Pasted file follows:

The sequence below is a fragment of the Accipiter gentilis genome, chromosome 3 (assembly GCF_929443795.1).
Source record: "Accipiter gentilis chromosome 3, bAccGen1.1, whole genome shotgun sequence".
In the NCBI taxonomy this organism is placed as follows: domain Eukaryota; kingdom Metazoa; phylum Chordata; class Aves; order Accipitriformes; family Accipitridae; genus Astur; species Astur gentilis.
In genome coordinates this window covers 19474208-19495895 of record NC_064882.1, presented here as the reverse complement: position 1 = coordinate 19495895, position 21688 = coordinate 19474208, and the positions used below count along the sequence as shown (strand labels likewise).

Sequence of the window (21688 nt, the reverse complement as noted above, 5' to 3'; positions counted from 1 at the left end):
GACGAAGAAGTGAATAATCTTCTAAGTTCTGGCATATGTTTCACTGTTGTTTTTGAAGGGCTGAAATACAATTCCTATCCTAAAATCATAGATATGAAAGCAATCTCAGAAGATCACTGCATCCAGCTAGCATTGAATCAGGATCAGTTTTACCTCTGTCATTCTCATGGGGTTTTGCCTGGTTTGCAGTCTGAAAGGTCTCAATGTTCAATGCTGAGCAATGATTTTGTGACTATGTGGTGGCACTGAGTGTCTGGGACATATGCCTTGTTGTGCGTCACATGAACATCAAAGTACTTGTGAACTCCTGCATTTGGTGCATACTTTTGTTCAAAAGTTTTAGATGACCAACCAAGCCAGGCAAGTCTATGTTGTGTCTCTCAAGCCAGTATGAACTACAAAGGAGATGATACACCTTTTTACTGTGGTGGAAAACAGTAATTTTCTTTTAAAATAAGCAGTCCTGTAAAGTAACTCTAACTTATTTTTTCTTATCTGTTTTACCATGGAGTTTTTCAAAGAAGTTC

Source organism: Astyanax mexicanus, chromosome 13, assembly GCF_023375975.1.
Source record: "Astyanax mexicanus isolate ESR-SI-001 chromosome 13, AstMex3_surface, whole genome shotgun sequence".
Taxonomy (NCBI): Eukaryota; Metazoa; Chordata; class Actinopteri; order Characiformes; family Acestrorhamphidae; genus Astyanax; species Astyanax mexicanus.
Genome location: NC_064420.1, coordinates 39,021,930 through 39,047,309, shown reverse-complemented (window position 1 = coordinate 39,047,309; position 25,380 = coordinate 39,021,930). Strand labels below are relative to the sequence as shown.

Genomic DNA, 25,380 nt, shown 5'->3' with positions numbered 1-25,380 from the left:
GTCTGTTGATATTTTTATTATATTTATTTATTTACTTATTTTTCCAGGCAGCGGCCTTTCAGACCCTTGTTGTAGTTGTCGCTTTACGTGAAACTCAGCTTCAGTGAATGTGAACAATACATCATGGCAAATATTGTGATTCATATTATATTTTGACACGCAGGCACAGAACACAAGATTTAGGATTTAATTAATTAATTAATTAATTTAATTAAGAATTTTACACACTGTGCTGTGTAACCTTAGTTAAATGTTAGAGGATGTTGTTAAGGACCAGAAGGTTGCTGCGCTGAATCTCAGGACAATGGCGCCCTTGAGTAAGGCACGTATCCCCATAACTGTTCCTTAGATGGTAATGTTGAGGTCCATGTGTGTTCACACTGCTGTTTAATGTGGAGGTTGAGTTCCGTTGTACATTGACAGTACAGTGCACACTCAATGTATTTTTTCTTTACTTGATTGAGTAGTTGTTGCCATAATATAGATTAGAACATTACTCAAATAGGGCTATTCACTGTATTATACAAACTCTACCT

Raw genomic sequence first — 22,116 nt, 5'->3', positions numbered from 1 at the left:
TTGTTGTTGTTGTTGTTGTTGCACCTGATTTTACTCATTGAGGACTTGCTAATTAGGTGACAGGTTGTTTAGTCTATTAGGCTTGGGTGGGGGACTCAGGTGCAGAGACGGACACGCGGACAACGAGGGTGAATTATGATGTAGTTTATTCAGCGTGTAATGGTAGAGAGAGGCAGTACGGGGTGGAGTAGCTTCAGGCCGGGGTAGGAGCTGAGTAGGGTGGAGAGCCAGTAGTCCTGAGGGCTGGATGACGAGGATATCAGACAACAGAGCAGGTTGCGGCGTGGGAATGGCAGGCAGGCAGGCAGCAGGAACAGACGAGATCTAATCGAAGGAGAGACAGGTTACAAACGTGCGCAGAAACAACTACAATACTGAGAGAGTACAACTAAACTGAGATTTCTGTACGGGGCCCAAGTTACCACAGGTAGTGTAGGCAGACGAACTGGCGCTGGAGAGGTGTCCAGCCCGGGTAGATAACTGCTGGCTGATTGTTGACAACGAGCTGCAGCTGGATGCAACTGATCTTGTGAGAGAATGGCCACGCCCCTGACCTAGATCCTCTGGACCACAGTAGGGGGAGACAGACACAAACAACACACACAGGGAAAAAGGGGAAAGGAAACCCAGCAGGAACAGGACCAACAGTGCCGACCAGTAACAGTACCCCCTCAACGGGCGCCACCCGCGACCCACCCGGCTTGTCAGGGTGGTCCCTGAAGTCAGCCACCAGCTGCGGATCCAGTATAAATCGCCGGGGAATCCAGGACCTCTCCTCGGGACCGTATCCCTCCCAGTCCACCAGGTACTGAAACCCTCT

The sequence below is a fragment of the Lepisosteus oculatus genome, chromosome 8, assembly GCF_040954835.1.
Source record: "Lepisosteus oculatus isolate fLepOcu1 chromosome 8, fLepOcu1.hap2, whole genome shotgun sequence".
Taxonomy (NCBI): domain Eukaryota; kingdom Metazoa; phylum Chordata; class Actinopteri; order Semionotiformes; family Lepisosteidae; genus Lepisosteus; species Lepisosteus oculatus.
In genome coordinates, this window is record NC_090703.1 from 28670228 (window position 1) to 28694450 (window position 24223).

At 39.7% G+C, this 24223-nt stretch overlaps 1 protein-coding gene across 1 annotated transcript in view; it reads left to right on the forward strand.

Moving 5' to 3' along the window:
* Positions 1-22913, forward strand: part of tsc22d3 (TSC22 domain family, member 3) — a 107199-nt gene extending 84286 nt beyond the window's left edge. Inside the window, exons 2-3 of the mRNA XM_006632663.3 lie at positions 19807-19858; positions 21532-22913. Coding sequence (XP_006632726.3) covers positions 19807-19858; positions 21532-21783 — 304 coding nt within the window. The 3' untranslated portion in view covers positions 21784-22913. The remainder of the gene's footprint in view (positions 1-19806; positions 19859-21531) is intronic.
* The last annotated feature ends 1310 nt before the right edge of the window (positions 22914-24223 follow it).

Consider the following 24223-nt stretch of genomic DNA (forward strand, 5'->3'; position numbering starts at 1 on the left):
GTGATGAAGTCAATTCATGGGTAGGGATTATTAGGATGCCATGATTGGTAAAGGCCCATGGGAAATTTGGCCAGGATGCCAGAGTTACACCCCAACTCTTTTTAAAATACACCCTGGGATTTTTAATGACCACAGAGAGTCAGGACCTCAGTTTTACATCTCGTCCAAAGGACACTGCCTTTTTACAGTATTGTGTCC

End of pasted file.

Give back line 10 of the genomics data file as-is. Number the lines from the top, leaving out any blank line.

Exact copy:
Genome location: NC_064420.1, coordinates 39,021,930 through 39,047,309, shown reverse-complemented (window position 1 = coordinate 39,047,309; position 25,380 = coordinate 39,021,930). Strand labels below are relative to the sequence as shown.